“Subtlety Is Not My Forte”
After running a polticial campaign into the ground, Wunderkind Raff finds his life at rock bottom, propped up by a heady cocktail of booze and regret. However, when an 11 year old YouTube sensation puts his bid in for presidency, Raff sees the profound effect he has on the general populace and decides to mentor him into office.
From here we follow Oliver’s rise to presidency, promising big things with little substance. There’s a good dose of “Making America Great Again” here and the metaphorical comparison with Donald Trump really stands out here, much to the detriment of the episode.
With the cracks already forming, we skip forward to the first presidential debate which is an absolute disaster to say the least. Oliver fumbles his words and while the various politicians laugh at his lack of knowledge on taxes, his Mum and Dad rush over and take him home.
It all seems to be over for Raff and Oliver’s bid for presidency until he learns Oliver’s dog Homer is dying. Against his better judgment, he then uses that as campaign fodder to prop Oliver back into the Presidency driver seat where he wins and becomes President of the United States.
With an unweildy amount of power, Oliver’s persona suddenly changes, becoming irrational and spoilt whilst progressing with the free video games promise he made to the people. Challenging anyone who tries to argue against him, Oliver’s tyrannical behaviour concerns Raff but everyone else seems to be on board.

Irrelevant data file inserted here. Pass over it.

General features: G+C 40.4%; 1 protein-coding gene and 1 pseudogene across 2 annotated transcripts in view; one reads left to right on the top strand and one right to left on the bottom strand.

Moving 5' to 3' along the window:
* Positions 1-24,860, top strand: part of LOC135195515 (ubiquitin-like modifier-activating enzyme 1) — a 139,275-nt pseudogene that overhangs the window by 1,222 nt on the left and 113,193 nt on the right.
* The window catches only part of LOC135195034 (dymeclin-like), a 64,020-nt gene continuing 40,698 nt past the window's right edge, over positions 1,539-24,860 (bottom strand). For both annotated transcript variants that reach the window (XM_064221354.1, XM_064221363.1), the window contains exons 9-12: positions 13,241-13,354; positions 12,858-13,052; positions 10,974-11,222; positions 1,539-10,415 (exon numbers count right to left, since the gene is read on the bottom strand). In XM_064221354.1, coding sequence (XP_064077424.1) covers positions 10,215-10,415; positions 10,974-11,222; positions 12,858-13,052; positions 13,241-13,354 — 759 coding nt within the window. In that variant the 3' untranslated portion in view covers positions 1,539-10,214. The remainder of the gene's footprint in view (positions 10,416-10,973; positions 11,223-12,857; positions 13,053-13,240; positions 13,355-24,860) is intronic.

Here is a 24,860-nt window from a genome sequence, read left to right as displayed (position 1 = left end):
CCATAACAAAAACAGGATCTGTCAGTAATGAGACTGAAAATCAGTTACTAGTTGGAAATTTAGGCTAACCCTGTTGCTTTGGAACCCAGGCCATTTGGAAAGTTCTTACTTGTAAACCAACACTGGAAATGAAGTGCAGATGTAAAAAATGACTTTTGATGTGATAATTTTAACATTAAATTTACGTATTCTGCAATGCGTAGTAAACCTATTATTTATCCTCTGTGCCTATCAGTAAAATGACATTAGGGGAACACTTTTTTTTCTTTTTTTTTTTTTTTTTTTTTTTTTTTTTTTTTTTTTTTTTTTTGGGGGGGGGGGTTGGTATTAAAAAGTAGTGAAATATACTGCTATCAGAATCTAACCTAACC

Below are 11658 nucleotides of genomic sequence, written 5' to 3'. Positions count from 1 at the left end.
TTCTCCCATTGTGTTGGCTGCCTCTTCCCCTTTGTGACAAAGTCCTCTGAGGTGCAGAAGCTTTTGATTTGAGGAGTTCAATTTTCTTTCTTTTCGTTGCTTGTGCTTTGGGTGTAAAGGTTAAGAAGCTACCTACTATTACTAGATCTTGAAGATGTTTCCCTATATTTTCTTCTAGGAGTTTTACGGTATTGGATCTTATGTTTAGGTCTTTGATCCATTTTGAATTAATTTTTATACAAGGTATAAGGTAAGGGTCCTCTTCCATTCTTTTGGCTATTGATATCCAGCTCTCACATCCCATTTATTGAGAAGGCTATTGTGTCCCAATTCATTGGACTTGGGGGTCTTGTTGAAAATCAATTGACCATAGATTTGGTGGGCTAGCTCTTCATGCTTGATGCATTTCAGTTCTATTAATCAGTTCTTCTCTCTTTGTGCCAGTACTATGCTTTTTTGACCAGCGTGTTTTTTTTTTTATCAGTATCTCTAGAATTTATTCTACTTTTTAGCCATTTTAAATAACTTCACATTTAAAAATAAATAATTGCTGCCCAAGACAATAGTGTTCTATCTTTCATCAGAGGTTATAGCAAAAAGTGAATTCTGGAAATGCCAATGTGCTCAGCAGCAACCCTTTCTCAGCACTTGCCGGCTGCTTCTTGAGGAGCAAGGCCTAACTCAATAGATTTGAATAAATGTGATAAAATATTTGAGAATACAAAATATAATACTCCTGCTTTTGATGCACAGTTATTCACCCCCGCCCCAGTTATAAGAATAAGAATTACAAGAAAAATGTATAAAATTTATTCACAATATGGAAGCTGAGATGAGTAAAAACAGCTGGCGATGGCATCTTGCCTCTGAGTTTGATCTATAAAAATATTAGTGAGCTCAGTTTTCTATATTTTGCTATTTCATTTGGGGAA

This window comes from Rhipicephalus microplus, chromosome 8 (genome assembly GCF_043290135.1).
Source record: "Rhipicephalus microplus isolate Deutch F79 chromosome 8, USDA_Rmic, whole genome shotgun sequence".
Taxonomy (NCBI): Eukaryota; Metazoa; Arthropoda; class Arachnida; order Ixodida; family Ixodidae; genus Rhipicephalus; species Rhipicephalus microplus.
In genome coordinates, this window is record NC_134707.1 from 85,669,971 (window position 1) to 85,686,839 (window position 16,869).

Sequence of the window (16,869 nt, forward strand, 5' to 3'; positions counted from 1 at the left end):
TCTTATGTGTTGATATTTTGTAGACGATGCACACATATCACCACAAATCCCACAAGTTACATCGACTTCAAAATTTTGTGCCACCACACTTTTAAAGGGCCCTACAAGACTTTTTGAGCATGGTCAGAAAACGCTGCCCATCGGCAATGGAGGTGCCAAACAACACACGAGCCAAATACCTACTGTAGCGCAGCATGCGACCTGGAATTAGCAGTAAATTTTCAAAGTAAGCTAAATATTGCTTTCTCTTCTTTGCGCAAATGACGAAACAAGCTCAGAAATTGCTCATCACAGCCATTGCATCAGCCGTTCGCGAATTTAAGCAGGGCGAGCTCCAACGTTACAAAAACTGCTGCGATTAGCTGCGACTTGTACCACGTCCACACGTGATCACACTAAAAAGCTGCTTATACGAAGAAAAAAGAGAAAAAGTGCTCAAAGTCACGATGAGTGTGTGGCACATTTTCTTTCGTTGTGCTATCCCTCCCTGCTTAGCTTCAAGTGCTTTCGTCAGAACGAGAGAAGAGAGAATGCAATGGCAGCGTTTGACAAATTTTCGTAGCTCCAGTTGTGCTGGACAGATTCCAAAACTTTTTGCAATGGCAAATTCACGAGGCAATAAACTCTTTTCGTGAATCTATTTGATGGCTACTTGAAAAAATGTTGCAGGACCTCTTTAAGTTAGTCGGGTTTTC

Unfortunately his concerns are made out to be treasonous and after a showdown playing golf together, Oliver shouts that he has a gun and Raff is shot down. We then cut to the end scene where a doctor tells him hes not allowed to operate due to the law. As he fades out of frame, a child steps forward, hacking away before one final monologue from The Narrator.
While the episode content is okay, in true Jordan Peele fashion the political and societal commentary is not subtle. Infact it’s so blatant it actually feels insulting and a dig at the current political climate in America. Now, don’t get me wrong, as a Brit I’m not fully consumed in American politics nor am I a fan of Trump or his politics but this message is so obvious it spoils the ideas at play.
It’s also worth pointing out that Black Mirror already tackled this very same subject several years ago with their episode about a cartoon bear running as an MP. Within that episode the themes were grounded and subtle enough that the narrative could run on its own without diving too deeply into the ideas. Wunderkind is not that subtle. Nor is it particularly clever.
It’s a shame but unfortunately this episode just did not work and if this is what’s in store for us for the rest of The Twilight Zone, I’m struggling to see how this one will get renewed for a second season.